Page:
Updated Mar 19, 2019 - Technology

Google unveils Stadia, its vision for the future of gaming

Google executive standing before projection of Google's new Stadia game controller

Google's Phil Harrison introduces the Stadia controller. Photo: Ina Fried/Axios

Google on Tuesday unveiled what it sees as the future of video gaming: A streaming service called Stadia that allows anyone with a Chrome browser and a controller to experience console-quality gaming. It will launch this year, Google said, in the US, Canada and Europe.

Why it matters: Google's general approach — that what used to be a console for playing physical media is headed to the cloud — is widely shared. Microsoft and Amazon are also seen as likely entrants in this space.

Details: Google unveiled Stadia and the controller during a talk at the Game Developers Conference in San Francisco. So far, Google has announced that Stadia will offer:

  • Games can open in just 5 seconds
  • A single game can run on phones, tablets, TVs and computers
  • Stadia uses custom designed AMD graphics chips
  • Works with existing controllers and devices
  • Google will also have its own controller designed for Stadia, with buttons to stream to YouTube and summon Google Assistant to get help with the game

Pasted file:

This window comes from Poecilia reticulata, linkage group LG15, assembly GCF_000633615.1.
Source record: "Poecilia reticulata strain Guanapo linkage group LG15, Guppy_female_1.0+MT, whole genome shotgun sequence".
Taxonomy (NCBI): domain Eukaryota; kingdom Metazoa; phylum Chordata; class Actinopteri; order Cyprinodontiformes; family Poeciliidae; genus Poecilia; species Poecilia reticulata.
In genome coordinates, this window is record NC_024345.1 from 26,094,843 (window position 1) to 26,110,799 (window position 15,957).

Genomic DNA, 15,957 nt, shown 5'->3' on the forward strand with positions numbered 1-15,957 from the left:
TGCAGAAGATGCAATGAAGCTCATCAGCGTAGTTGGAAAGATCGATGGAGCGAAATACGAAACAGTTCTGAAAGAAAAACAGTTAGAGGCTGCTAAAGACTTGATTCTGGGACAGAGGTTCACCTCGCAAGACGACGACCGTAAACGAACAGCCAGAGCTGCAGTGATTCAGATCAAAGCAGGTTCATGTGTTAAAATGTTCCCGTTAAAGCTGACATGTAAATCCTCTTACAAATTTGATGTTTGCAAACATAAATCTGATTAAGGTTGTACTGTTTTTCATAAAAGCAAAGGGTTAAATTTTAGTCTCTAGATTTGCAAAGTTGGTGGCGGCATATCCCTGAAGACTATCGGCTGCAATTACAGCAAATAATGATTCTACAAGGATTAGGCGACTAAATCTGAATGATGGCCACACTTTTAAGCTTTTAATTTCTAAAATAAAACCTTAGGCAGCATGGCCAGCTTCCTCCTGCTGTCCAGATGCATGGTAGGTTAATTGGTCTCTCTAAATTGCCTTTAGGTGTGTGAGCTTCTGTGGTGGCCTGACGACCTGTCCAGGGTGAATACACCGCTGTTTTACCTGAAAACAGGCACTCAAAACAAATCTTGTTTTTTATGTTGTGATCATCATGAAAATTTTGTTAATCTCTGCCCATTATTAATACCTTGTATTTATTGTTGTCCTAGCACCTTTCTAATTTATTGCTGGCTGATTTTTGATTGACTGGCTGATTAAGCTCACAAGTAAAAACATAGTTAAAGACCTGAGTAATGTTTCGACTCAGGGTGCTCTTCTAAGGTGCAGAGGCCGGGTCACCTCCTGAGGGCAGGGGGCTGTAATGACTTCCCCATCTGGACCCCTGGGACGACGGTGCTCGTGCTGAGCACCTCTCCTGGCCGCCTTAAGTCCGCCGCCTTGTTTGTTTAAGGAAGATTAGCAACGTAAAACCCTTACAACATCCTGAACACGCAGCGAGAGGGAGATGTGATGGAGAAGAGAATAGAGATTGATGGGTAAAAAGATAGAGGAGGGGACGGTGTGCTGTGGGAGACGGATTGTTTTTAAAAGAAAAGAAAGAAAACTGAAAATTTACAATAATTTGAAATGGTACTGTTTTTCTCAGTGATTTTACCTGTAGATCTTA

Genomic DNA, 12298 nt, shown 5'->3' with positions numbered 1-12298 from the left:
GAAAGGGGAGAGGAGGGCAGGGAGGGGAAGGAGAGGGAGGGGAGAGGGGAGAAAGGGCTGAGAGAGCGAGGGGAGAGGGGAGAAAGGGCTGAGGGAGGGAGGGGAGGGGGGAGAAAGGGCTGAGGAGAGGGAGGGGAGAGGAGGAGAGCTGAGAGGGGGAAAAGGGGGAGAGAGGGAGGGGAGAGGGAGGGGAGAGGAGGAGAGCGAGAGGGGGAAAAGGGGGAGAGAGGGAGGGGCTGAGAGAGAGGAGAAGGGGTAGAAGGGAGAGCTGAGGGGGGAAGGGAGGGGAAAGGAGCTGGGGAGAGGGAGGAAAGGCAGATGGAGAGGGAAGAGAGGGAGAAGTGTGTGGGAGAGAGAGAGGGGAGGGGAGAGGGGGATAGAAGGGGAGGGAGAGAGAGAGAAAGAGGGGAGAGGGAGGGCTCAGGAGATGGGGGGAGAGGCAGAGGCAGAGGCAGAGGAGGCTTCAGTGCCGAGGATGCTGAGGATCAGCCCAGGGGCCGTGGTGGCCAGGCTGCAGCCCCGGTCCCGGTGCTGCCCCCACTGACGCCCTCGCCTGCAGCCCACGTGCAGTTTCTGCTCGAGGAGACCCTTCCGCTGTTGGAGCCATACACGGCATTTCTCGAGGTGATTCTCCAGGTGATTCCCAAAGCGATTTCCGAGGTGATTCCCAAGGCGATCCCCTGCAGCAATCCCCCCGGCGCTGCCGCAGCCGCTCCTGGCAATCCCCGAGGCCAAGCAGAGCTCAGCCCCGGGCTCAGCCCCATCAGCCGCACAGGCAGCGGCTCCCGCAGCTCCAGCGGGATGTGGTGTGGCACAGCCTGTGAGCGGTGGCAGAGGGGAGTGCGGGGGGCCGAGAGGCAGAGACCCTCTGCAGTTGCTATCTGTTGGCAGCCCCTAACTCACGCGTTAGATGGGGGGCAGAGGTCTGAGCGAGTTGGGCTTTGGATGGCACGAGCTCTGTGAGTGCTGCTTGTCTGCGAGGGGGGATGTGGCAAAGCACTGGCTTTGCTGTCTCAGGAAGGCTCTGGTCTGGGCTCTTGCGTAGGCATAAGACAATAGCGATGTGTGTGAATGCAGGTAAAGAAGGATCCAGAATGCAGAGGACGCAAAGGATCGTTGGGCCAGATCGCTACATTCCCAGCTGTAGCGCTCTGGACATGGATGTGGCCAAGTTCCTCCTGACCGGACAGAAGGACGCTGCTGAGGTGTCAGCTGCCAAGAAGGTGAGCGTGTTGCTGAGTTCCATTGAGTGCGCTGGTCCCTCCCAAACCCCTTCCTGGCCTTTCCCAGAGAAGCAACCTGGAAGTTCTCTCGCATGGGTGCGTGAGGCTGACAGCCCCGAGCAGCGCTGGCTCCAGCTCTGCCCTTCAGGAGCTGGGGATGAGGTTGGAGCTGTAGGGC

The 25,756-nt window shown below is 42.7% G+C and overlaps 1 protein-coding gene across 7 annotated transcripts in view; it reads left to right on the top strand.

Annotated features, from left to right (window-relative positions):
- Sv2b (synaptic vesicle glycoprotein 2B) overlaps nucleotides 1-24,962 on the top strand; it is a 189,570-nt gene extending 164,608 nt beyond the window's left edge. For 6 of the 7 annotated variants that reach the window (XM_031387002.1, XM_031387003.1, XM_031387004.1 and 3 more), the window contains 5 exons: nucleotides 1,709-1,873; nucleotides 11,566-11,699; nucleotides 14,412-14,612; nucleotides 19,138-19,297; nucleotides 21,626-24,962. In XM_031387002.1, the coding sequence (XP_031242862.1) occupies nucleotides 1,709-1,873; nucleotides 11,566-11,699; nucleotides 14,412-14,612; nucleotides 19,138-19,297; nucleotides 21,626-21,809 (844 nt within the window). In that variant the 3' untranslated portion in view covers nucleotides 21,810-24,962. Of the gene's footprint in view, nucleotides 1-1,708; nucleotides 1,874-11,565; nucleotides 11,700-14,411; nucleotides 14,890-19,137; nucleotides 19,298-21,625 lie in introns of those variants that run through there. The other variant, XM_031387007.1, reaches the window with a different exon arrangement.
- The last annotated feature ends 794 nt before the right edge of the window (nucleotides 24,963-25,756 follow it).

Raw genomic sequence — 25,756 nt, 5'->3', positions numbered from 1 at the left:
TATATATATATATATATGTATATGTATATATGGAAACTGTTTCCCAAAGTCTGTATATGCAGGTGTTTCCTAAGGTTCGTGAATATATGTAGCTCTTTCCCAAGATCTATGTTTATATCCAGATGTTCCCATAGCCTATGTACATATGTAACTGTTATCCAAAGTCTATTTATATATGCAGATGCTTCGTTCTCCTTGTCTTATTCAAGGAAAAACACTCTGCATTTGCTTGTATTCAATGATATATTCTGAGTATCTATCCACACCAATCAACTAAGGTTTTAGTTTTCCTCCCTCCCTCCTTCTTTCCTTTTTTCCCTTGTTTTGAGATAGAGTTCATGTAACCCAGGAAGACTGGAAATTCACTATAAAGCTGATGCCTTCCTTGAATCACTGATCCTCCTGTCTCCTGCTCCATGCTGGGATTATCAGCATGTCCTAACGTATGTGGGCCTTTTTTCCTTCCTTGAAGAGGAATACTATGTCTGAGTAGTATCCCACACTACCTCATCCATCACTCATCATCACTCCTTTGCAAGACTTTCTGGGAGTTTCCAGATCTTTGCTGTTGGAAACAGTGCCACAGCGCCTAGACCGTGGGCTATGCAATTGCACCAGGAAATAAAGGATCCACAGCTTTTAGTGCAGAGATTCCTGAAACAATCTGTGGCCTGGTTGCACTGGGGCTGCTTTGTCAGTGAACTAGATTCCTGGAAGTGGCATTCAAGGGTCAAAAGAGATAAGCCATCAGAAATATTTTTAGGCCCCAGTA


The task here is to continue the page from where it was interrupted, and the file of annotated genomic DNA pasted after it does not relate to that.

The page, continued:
• Players can share not just video of their game, but also the game state itself, letting others play from the same position. (Thought bubble: This is a very big deal.)
  • At launch, Google said Stadia will support up to 4K resolution at 60 frames per second and eventually work at up to 8K resolution
  • Among the first games will be Id's Doom Eternal. Google will also have its own studio making Stadia games, to be led by Jade Raymond, formerly of Electronic Arts.

What they haven't said: What Stadia will cost and which games will be available. More details are coming this summer, it said.

Flashback: Google has been testing the technical underpinnings of its game-streaming technology since last fall, when it debuted Project Stream. With that, it streamed a single game, Assassin's Creed Odyssey, running off Google's servers.

Between the lines: The key to any gaming service is having the right content. Hence, today's appeal to developers.

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